In the final part of this series, we continue with Wendy's story and discuss the positive coping skills that can help people with bipolar II lead successful lives.

We have come a long way in terms of treatment for bipolar conditions, and many people benefit from a combination of therapy and medication. Nevertheless, more research is needed in determining how people can manage this challenging illness. Here are several important skills that can help teenagers, and adults, with bipolar disorder:

Determination: One of the most important things to develop is a determination to make positive coping skills lifelong friends that can turn symptoms into assets. Positive thinking in a rhyme format will help teens remember important mental maps that can help them get up, get going and get things done. Adults can also help teens write their own rhymes based on inspiring words that motivate them. Do whatever works! Here is a verse to give your teens if they struggle with lethargy and lack of persistence:

I can pull myself up against my own resistance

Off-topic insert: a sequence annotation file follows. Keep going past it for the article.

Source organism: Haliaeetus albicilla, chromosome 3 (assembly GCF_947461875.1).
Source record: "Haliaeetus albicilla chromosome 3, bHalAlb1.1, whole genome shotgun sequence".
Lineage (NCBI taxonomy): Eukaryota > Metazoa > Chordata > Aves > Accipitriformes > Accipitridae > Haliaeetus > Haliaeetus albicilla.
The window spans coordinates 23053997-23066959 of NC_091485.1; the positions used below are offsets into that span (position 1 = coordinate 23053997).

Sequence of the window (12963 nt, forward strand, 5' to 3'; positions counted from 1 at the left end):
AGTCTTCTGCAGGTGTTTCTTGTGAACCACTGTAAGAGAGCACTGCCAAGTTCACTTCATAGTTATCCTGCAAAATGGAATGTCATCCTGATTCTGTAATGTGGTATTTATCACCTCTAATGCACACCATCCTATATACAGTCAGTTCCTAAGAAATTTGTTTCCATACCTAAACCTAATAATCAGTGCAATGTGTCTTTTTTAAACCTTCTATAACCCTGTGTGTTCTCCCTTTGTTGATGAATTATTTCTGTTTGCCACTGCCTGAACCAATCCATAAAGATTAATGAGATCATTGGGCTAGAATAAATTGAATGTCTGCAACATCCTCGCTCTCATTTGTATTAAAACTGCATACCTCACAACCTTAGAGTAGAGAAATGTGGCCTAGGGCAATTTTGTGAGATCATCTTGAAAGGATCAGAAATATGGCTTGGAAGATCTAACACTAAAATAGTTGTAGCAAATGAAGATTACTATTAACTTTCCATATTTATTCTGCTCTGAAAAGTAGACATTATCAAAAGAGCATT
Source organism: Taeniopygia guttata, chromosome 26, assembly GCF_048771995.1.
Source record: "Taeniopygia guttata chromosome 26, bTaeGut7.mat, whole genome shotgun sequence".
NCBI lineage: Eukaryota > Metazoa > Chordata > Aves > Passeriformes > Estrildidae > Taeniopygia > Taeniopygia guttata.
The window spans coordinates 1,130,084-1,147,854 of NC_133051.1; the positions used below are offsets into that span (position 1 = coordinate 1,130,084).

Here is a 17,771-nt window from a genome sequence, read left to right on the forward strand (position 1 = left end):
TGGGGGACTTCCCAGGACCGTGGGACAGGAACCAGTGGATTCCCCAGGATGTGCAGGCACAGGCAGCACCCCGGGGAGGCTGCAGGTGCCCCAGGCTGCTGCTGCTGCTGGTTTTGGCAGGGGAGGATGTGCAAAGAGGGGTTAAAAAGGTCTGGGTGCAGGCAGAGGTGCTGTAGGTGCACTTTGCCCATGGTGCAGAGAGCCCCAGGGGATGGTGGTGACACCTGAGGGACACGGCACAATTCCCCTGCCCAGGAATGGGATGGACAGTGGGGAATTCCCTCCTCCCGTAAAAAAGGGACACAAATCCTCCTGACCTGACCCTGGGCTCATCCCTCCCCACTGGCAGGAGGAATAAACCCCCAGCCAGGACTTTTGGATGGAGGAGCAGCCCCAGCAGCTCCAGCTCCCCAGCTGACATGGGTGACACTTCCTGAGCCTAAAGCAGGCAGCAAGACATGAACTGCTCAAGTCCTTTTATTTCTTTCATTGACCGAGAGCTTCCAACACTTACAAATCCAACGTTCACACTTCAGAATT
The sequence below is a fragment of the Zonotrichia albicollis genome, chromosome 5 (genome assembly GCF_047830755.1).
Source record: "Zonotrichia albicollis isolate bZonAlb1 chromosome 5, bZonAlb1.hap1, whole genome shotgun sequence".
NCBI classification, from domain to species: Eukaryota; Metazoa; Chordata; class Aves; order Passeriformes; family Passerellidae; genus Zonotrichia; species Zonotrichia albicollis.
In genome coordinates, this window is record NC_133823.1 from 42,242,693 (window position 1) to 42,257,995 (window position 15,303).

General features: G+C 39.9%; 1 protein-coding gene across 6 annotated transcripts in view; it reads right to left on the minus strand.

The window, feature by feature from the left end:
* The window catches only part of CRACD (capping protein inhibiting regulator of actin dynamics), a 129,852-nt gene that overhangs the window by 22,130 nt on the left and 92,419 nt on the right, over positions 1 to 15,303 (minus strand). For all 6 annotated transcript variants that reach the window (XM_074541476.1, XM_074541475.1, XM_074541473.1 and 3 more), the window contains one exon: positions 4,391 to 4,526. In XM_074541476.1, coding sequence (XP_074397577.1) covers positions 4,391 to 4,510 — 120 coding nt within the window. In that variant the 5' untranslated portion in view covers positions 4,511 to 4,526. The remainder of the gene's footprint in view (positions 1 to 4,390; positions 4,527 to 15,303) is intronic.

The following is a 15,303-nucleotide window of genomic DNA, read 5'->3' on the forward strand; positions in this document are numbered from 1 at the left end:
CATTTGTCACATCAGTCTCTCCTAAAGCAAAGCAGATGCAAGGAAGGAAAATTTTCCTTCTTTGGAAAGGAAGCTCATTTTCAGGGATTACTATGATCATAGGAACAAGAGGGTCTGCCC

To get a job done that I don't want to do
And I can do it over and over for as long as it takes
To alter my existence, based on my insistence
That I can create the world that I want.

©2006 by Patrice Wolters

Focus on health and strength: Teenagers with bipolar disorder generally need a variety of outlets for their energy and good strategies to pull out of a depression. They often require some form of medication, the benefit of a healthy diet, and good sleep hygiene.

Since bipolar teens may feel bad about themselves, it's essential to help guide them to think realistically and optimistically about themselves and their condition. To help cultivate their strengths, teach your teens and patients to write their strengths on an index card and have them post it where they can see it regularly as a reminder. People with bipolar disorder, and depression, need to find positive thoughts to replace the chronic negative ones. Remind your teens that they are brilliant, talented and resourceful (or whatever words might inspire them).

Postponement: Hypersexual behavior had a compulsive quality for Wendy, but the medication decreased the intensity of her urges and helped her settle down. Still, she needed some strategies to manage her urges, so I taught Wendy to use postponement techniques. When she felt hypersexual, she learned to take charge of her thinking by saying to herself "I can postpone this urge and get something physical done instead." She would often lift weights, do yoga, run or work on an unfinished project. With practice, Wendy learned to develop the habit of postponing her desires to masturbate, go to parties, and buy sexy clothes. Wendy gradually learned to be more in charge of her hypomania and developed some self-esteem as a result. She sometimes reflected, "I can do anything I set my mind to."